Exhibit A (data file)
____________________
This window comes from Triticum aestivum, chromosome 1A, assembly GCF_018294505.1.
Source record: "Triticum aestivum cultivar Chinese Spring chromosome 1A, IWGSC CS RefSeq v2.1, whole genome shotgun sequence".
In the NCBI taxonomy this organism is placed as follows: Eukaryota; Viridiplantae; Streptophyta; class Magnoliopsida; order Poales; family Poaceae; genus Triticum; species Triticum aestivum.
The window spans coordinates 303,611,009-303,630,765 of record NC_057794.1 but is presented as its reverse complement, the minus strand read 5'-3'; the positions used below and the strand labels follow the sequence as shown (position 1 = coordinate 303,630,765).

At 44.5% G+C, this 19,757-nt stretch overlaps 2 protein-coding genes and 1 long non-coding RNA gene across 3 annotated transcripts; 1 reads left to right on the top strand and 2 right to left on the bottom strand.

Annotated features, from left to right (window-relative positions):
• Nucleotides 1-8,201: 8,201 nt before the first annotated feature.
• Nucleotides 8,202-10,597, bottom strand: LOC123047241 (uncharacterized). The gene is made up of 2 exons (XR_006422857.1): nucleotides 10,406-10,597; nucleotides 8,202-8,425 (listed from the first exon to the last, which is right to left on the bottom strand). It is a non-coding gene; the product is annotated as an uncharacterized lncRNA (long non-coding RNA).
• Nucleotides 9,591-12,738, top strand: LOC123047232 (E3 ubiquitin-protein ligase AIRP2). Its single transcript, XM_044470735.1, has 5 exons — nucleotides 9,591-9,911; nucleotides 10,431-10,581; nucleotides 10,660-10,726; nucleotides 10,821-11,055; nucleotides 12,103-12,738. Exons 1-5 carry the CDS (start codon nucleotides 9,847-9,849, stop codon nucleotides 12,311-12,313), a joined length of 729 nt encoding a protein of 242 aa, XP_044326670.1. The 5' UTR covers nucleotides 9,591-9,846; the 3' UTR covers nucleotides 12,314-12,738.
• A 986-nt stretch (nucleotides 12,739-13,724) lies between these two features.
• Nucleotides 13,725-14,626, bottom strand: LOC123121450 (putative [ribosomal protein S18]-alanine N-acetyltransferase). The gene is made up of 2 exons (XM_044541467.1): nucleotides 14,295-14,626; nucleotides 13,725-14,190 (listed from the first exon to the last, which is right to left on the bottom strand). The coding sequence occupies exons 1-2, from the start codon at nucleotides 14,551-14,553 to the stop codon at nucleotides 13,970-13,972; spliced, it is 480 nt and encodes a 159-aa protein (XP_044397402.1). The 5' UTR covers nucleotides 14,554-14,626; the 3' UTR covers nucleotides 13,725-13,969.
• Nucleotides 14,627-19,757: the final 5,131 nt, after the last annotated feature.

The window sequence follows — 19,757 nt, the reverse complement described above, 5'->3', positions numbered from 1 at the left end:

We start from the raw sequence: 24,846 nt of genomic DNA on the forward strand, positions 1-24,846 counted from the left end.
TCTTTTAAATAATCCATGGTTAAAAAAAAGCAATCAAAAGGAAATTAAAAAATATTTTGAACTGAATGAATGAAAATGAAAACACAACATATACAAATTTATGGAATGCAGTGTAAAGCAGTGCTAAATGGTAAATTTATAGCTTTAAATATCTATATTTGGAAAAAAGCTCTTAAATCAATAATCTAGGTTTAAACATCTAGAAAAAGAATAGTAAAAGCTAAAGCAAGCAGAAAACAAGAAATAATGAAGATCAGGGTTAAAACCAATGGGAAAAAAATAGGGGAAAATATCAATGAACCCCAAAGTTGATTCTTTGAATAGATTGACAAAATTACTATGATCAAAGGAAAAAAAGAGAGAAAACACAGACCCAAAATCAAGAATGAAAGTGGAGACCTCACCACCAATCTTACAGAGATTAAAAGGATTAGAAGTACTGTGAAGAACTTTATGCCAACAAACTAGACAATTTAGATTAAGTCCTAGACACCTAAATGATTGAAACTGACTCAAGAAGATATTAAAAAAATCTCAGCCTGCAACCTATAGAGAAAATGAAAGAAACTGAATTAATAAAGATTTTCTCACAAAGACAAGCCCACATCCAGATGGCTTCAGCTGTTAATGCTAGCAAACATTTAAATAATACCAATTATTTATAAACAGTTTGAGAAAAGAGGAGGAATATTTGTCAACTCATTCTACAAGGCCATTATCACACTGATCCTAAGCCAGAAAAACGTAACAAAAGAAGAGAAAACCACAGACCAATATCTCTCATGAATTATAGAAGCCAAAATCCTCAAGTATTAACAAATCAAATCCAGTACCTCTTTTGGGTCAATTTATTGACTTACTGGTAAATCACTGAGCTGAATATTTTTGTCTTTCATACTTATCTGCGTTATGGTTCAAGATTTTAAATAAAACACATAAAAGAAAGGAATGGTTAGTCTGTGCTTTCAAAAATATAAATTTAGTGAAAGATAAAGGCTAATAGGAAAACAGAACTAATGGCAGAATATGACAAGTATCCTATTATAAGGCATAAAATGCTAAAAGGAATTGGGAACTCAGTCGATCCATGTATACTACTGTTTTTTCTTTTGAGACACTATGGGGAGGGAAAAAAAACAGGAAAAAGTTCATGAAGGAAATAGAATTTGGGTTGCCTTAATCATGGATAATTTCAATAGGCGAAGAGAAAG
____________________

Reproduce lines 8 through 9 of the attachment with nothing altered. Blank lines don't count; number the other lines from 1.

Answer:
• Nucleotides 8,202-10,597, bottom strand: LOC123047241 (uncharacterized). The gene is made up of 2 exons (XR_006422857.1): nucleotides 10,406-10,597; nucleotides 8,202-8,425 (listed from the first exon to the last, which is right to left on the bottom strand). It is a non-coding gene; the product is annotated as an uncharacterized lncRNA (long non-coding RNA).
• Nucleotides 9,591-12,738, top strand: LOC123047232 (E3 ubiquitin-protein ligase AIRP2). Its single transcript, XM_044470735.1, has 5 exons — nucleotides 9,591-9,911; nucleotides 10,431-10,581; nucleotides 10,660-10,726; nucleotides 10,821-11,055; nucleotides 12,103-12,738. Exons 1-5 carry the CDS (start codon nucleotides 9,847-9,849, stop codon nucleotides 12,311-12,313), a joined length of 729 nt encoding a protein of 242 aa, XP_044326670.1. The 5' UTR covers nucleotides 9,591-9,846; the 3' UTR covers nucleotides 12,314-12,738.